What if education is just fine? What if the way we’ve always taught — with students in desks and a teacher lecturing at the front of the class — really is the best way to teach?
That may sound strange coming from a guy who runs an education technology company. But if we’re going to ask ourselves some fundamental questions about education, it seems to me we need to start by asking the most fundamental question of all: does education REALLY need to change?
This week, we’re kicking off the Fusion 2015 conference in Orlando. This morning, I gave the keynote address.
In my talk, I asked conference delegates to consider five big questions in education. In my blog this week, I’m going to explore each of those five questions in a little more detail.
Let’s start with that first big question: does education need to change?
There are always going to be people who say “no.”
Just like some people get nostalgic for the days when kids rode around without bike helmets, threw lawn darts in their backyards, and no one wore seatbelts — some people are always going to be nostalgic for old-fashioned ways of learning. Who think the way they learned — sitting in neat rows facing a blackboard — is the best way to learn.
Obviously, classrooms like that don’t really exist anymore. Time has moved on. But it’s not even technology that makes returning to a nostalgic past impossible. Our understanding of how people learn — about what motivates them, what helps them retain information, what allows them to be more creative — has never been more complete or complex.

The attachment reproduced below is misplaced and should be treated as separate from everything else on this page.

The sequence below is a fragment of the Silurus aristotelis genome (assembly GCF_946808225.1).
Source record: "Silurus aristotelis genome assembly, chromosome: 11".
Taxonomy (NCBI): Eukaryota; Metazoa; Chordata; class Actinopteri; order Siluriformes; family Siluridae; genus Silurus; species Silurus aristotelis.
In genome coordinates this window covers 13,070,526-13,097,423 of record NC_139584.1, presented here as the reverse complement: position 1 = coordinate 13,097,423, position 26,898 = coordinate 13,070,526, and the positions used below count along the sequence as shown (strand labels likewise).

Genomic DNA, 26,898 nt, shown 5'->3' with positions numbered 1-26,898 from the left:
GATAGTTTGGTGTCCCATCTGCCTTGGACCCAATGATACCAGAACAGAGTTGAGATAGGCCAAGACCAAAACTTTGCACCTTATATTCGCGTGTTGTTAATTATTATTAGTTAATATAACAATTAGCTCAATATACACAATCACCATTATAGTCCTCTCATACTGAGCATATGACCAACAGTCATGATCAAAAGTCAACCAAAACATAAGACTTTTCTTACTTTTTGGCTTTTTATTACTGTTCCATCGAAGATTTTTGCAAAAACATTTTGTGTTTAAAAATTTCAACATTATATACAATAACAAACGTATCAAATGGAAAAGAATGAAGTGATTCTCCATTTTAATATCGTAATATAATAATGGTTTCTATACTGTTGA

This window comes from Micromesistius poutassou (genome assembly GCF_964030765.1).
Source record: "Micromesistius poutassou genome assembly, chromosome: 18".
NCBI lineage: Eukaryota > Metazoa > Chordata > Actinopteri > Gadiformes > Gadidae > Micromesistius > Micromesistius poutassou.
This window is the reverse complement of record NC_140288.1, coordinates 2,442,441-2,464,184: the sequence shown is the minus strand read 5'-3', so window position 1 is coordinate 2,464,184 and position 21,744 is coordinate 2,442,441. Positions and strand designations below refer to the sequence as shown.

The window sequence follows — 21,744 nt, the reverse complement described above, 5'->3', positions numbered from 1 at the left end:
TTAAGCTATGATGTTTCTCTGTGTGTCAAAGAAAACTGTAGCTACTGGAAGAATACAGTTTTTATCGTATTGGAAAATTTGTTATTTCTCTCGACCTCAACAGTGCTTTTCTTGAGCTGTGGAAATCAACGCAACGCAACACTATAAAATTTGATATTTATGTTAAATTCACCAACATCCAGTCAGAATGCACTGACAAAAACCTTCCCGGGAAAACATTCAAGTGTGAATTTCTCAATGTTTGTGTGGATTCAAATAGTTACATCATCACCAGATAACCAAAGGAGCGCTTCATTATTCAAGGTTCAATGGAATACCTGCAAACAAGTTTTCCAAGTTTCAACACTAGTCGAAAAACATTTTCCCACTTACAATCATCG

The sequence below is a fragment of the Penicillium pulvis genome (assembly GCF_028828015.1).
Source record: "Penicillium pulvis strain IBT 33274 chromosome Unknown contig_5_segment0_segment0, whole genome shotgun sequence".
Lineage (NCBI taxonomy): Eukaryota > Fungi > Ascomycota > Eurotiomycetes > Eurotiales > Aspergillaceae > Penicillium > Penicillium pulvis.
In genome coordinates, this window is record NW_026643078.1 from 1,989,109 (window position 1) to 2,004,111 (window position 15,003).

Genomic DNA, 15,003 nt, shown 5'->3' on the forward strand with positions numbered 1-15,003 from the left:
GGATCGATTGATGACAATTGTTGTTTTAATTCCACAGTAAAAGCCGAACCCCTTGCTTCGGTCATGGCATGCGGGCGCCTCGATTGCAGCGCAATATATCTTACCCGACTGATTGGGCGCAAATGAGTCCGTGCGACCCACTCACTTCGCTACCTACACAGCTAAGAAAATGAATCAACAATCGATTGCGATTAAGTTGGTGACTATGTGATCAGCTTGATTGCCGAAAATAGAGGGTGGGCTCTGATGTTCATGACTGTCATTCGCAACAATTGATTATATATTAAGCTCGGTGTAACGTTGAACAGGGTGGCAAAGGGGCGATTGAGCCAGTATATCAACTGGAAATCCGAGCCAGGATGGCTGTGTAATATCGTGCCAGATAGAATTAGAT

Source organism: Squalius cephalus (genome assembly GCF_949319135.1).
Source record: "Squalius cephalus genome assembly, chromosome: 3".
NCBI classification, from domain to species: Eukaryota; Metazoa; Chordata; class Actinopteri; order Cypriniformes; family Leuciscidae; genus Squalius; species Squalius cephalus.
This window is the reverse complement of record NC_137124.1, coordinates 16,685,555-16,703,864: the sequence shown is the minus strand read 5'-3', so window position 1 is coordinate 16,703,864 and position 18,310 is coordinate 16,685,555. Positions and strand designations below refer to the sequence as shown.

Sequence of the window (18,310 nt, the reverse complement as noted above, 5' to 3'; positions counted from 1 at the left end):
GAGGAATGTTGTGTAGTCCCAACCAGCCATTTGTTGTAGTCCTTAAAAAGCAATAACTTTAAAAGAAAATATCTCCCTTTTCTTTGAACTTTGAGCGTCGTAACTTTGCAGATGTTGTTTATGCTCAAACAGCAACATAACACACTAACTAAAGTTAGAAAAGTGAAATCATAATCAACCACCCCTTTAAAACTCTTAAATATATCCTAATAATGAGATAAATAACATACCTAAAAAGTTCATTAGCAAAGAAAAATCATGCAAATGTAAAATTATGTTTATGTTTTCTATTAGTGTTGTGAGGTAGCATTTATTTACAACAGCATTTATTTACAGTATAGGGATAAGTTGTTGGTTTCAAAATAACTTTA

That’s what’s driving educational change. We’ve learned more about how people learn — and we have a duty to apply that knowledge.
It’s this new understanding — combined with new technological tools that weren’t available to previous generations — that allows us to create better outcomes for learners. Today, we’re able to personalize learning in a way that teachers may have wanted to do in the past, but couldn’t. Game-based learning, for example, is one way educators are bringing together a new understanding of how we learn together with technology that can deliver a unique educational experience.
The problem is that you and I know all of this. Policy makers — some of whom went to school in the days of pencil sharpeners and chalk dust — may not know this. For those nostalgic for the good old days, “learning” still means rote memorization.
So yes — education needs to change. It would be irresponsible of us not to apply the knowledge we have.
But education won’t change unless we can help decision-makers and political leaders understand what has already changed in education, understand what “learning” really means in a 21st century context, and help them envision what further changes are possible.